The Element Fleet blog is written by various fleet experts we've invited to participate. They offer their opinions and comments on issues related to fleet management, maintenance, telematics, trucks, vehicle accident management, driver safety and more. You also have the opportunity to respond or ask questions. So go ahead and join the conversation.
Just a note: The opinions of the writers don’t necessarily reflect the position of Element Fleet Management on these subjects.
As we look forward to celebrating Canada Day and the Fourth of July this week by firing up the barbeque and holding parties for family and friends, keep in mind that summer celebrations are the second worst time of the year for drunken driving accidents (New Year is first).
Almost 11,000 traffic deaths each year involve a driver with a blood alcohol concentration of .08 or higher. Before your drink and drive, please remember this:
- The legal limit of alcohol concentration for drivers in all the United States and Canada is .08
- Alcohol retards a judgment and causes loss of coordination
- Alcohol impairs vision and prevents concentration
- Alcohol promotes a false sense of confidence in one’s abilities
Almost 50% of children 14 and under who are killed in alcohol-related crashes are passengers in vehicles driven by drunken drivers. These findings contradict a widely held perception that kids are usually killed by drunken drivers who hit the cars they are in. The cost of drinking and driving is too high a price to pay.
State and local law enforcement agencies will be working to reduce alcohol-related traffic deaths with promotions to raise public awareness of the dangers of impaired driving.
If you see an impaired driver, pull over to a safe place, stop and call 911 to report it.
If you decide to drink, please designate a driver prior to attending holiday celebrations.
Element Fleet Ride & Drive
- Look for stopped or slow moving traffic in the distance.
- Watch for road hazards such as stalled or wrecked vehicles in the travel lanes or on the shoulder.
- Be aware of upcoming work zones, where lanes may be shifted or redirected
- Watch for police giving someone a ticket, attending to a stalled vehicle or chasing someone down the highway.
- At night, drive slowly enough to stop within the distance of your headlights. Driving any faster is referred to as “over driving” the headlights, which is potentially dangerous.
- Keep an eye out for debris in the roadway like alligators (tire tread thrown off by trucks) or wooden boards or other trash.
- Notice any pedestrians walking along the side of the road or kids on the overpass with glass bottles or rocks who may be looking for a thrill as they target your large vehicle.
- Be careful of reckless or unobservant drivers who may pull out suddenly in front of you at a crossroads. Be prepared to take evasive action if necessary.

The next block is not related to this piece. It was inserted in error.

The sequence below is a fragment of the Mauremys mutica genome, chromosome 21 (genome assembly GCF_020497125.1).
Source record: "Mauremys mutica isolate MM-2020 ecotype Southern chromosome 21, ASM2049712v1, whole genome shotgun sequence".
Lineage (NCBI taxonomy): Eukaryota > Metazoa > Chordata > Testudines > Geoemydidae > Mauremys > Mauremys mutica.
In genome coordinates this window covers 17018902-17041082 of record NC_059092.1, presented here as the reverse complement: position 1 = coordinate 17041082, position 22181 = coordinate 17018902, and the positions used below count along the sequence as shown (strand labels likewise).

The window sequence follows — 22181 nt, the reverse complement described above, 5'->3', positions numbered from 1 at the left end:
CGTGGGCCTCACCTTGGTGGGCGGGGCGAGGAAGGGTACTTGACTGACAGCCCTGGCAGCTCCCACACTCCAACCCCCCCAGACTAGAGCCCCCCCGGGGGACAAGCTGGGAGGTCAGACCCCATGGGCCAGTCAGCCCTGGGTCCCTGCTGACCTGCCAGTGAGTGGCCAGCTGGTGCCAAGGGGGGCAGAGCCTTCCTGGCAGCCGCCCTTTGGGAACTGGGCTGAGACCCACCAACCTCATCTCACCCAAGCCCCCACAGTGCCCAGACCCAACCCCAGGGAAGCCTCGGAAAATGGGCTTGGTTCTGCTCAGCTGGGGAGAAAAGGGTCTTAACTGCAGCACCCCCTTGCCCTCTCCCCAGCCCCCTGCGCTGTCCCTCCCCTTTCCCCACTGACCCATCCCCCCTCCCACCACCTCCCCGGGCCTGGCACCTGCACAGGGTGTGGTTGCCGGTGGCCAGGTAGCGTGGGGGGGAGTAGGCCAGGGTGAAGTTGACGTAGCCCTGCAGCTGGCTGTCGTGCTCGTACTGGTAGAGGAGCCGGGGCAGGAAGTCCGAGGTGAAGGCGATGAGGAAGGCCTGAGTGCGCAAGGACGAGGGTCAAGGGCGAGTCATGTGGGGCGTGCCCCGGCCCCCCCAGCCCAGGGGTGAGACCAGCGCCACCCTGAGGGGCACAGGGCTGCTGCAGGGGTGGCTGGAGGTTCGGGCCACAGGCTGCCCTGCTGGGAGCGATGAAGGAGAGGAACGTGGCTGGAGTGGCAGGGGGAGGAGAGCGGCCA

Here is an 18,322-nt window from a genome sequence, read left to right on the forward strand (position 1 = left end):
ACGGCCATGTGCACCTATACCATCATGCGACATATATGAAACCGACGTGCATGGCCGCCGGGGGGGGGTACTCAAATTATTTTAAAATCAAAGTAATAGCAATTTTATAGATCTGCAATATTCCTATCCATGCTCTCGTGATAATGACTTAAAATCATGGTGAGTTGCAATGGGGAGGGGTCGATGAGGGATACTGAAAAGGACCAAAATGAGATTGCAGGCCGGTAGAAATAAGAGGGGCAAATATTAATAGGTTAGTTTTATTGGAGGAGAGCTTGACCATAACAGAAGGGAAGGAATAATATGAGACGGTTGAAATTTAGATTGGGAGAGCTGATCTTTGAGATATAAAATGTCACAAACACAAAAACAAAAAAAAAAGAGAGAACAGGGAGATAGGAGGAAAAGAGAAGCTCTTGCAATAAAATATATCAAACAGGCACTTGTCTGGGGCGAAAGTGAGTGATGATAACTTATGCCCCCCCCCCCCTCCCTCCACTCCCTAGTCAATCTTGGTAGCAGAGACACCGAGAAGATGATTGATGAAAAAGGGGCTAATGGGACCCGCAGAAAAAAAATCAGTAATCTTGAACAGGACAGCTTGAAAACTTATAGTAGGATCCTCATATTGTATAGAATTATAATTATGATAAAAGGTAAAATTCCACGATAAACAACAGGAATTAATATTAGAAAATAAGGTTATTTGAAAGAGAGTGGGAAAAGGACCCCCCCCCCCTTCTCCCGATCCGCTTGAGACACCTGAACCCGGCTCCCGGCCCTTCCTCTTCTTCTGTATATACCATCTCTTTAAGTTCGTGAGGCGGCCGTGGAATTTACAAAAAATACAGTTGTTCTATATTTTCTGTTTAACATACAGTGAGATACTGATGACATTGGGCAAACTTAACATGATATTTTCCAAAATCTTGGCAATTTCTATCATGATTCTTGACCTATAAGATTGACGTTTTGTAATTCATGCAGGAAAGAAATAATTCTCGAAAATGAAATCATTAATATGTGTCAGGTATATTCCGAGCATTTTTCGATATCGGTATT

- When police are on the highway, they are there for a reason – and it often causes havoc with traffic flow. If you are looking far into the distance you can usually spot the warning signs of slowing traffic and flashing brake lights far in advance.
- The increasing importance of safety and productivity in van and truck upfitting. Fleet managers are giving increased consideration as to whether an upfit will be ergonomically safe for the driver over the service life of the vehicle.
They’re also increasingly focused on how upfits can be designed to enhance productivity. In our Truck Excellence team, we look at what clients are doing with their trucks. Are they climbing in and out of them numerous times a day? Do they have particular needs for servicing their own clients? At the Red Cross, for instance, the people driving the vehicles are not professional drivers – they’re nurses, aid workers, etc. These workers have a dual role. As companies push to meet their bottom lines, they’re considering alternatives to get the job done. They want the upfitting to accommodate that and make it safe, comfortable, and productive for the driver.
- Customized re-designs of interior packages. Clients turn to us and say, “What can we do to redesign?” We look at what they’re hauling, their requirements or the vehicle itself (how much room for payload, etc.), what hours they operate, whether there’s an option in terms of the body’s material, and make recommendations. For the Red Cross, for example, we wanted to get out of being classified as a DOT vehicle and into a lighter GVWR, but haul the same product.”
- Increase specification of LED Lighting. One very specific upfitting trend we’ve noticed is a growing interest in LED lighting. It takes less energy and provides better lumen, more of a maintenance-free operation, and lasts longer.
- Try driving a big truck using our virtual reality truck simulator – test your skills in this video game-like immersion experience!
- Improve your fleet strategy and get personalized tips from our experts about reducing your fleet’s total cost of ownership – discover what you could be doing more effectively.